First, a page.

“We have introduced new civil registered types that have modern glass cockpit displays, with complex systems that enable us to deliver on the new elements of our courses,” explains the ETPS’s Lay. “On the fixed-wing side we are going to be retiring our two Short Tucanos [a two-seat turboprop basic trainer], our one remaining Hawk and our Alpha Jets. All those types will be retired at the end of 2018. In their place will come two Grob G 120TPs and two Pilatus PC-21s. We’re also going to be using aircraft from other suppliers and partners to make sure we get the breadth of experience that the students need to graduate.”

QinetiQ has also coughed up £15m (US$19m) for four Airbus H125 helicopters to replace the ETPS’s existing Airbus Gazelles, which will be retired at the end of 2018. The deal will see Airbus Helicopters’ UK design team upgrade the Garmin G500-equipped aircraft with,
among other capabilities, a three-axis autopilot, dedicated communications equipment and traffic awareness systems. This is in addition to a flight test instrumentation suite, which is used to test and evaluate aircraft design and performance – a critical part of a test pilot’s or flight test engineer’s training.

“We have listened to our customers and refreshed our approach to focus more on the things that matter to them,” adds QinetiQ’s Shakespeare. “While we continue to deliver the military training for which we are renowned, civilian trainees will benefit from shorter
and more flexible courses, enabling a better balance between learning and working. Newer, more advanced aircraft and updated teaching methods will keep the ETPS at the forefront of test aircrew training, reasserting the reputation for excellence we have maintained for nearly 75 years.”

However, the NTPS’s Peterson is quick to point out that the Mojave-based school was actually the first to achieve EASA certification, becoming a Part-ORA ATO for Part-FCL flight test training in June 2016, at which time it was the only test pilot school in the world to be certified by EASA to provide flight test ratings. “We were the first test pilot school in the world – and the only civil school – to attain certification by EASA,” he says proudly.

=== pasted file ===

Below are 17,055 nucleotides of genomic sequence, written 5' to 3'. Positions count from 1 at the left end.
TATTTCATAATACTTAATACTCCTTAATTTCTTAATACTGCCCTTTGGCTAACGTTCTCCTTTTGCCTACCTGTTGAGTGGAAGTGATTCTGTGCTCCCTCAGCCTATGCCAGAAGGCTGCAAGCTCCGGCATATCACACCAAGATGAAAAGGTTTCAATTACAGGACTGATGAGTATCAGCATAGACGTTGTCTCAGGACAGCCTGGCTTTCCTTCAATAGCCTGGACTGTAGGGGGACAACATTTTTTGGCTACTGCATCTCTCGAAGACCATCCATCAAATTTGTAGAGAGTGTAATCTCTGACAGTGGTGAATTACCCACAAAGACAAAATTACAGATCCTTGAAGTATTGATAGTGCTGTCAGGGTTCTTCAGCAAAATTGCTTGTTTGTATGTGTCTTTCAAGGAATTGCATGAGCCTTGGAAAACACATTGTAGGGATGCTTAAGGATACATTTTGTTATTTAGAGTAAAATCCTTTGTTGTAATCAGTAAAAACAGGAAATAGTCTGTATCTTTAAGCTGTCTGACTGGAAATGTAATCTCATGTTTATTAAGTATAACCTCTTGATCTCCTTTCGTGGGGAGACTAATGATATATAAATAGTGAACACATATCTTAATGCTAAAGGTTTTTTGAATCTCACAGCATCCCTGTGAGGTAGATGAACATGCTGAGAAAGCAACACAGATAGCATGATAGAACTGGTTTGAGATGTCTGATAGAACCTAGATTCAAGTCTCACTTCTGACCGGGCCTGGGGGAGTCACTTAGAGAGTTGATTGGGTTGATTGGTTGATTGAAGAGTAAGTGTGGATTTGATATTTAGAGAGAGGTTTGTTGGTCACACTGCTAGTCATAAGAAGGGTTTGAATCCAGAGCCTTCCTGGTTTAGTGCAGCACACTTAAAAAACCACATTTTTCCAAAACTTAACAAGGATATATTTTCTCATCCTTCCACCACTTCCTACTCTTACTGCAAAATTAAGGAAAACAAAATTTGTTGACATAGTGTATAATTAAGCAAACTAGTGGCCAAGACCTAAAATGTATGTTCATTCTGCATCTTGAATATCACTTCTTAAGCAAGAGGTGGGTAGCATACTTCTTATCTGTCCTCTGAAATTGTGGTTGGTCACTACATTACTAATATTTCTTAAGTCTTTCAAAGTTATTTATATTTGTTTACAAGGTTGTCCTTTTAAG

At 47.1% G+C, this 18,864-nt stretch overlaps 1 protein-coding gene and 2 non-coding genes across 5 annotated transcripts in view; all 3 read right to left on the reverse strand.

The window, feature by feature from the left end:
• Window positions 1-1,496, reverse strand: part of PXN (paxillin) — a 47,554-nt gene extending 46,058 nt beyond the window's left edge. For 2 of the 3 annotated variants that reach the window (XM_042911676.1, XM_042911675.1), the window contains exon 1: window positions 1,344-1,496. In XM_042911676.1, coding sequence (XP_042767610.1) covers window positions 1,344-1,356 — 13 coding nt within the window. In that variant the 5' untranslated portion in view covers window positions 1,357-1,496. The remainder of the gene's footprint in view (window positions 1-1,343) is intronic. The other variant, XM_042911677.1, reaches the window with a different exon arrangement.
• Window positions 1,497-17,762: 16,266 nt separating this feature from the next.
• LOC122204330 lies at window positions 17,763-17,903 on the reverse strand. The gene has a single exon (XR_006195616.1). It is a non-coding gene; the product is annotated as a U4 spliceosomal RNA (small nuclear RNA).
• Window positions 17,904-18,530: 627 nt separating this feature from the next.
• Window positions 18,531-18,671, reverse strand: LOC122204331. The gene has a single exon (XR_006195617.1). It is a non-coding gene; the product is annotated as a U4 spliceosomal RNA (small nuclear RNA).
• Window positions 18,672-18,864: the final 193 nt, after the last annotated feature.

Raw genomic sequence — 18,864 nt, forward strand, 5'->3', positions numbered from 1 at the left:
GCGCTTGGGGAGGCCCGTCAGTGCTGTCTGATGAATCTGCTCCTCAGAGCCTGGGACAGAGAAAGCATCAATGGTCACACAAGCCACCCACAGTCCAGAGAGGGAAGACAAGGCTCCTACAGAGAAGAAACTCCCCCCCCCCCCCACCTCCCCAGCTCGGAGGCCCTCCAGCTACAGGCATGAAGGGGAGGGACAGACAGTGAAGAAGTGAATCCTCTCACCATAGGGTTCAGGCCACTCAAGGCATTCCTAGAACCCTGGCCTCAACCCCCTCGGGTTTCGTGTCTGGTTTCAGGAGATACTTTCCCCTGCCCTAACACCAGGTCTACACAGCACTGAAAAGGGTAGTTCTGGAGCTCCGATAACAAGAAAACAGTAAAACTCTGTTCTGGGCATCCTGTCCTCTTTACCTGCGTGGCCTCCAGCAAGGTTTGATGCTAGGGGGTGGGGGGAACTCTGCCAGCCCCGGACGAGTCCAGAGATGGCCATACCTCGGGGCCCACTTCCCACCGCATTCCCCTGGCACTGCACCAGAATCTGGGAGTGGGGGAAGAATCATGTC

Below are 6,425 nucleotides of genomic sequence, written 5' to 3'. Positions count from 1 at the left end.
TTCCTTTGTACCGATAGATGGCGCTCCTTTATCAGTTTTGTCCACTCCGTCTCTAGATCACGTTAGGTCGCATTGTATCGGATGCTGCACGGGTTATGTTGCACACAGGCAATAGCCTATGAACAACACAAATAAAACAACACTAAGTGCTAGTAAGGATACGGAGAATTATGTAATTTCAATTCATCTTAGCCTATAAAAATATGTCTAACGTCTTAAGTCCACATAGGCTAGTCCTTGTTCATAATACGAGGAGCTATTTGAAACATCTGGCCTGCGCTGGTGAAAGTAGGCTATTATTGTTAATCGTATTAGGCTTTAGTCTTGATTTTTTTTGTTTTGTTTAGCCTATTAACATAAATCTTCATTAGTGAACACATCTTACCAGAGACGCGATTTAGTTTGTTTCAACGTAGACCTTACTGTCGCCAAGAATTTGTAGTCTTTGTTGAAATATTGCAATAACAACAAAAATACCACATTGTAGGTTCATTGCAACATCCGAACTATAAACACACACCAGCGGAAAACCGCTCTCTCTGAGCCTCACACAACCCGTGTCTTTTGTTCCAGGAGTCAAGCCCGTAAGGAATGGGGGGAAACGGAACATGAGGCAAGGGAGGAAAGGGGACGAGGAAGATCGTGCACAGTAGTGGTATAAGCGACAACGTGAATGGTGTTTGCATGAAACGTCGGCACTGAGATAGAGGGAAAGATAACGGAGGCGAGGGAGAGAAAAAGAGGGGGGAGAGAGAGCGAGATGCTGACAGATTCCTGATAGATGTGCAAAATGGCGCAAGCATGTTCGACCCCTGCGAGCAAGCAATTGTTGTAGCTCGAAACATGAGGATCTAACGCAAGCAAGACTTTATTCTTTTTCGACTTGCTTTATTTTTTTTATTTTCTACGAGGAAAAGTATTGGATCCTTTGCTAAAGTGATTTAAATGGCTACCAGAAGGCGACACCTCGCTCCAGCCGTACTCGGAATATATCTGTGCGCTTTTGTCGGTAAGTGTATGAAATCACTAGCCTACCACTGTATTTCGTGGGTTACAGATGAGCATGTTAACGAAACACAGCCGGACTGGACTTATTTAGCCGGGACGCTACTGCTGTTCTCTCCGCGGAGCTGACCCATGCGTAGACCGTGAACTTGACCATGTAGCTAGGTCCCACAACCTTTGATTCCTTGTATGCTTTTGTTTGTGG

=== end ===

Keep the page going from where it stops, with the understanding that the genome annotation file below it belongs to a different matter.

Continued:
Equipment check
The NTPS has been equally busy buying more modern aircraft. “We have recently purchased an EC-145 helicopter, two Aero L-39 Albatross trainer jets and two King Air C90 twin turboprops,” continues Peterson. “All the aircraft we chose to purchase or lease are evaluated for several factors that we think are important for an aircraft on one or more of our courses.”

But it’s not just aircraft that have caught Peterson’s eye. “We have or are in the process of updating all our instrumentation systems on the aircraft to include the DAQ 9000 data acquisition system from Nginuity in the UK,” he says. “We stay in close touch with our customers and with the flight test community through the SETP and the Society of Flight Test Engineers (SFTE), to make sure we are buying the right sort of equipment.”The ETPS has also ensured that its new aircraft will feature suitably sophisticated onboard systems. “We worked very closely with Pilatus, which is supplying us with an instrumentation suite for the PC-21,” confirms Lay.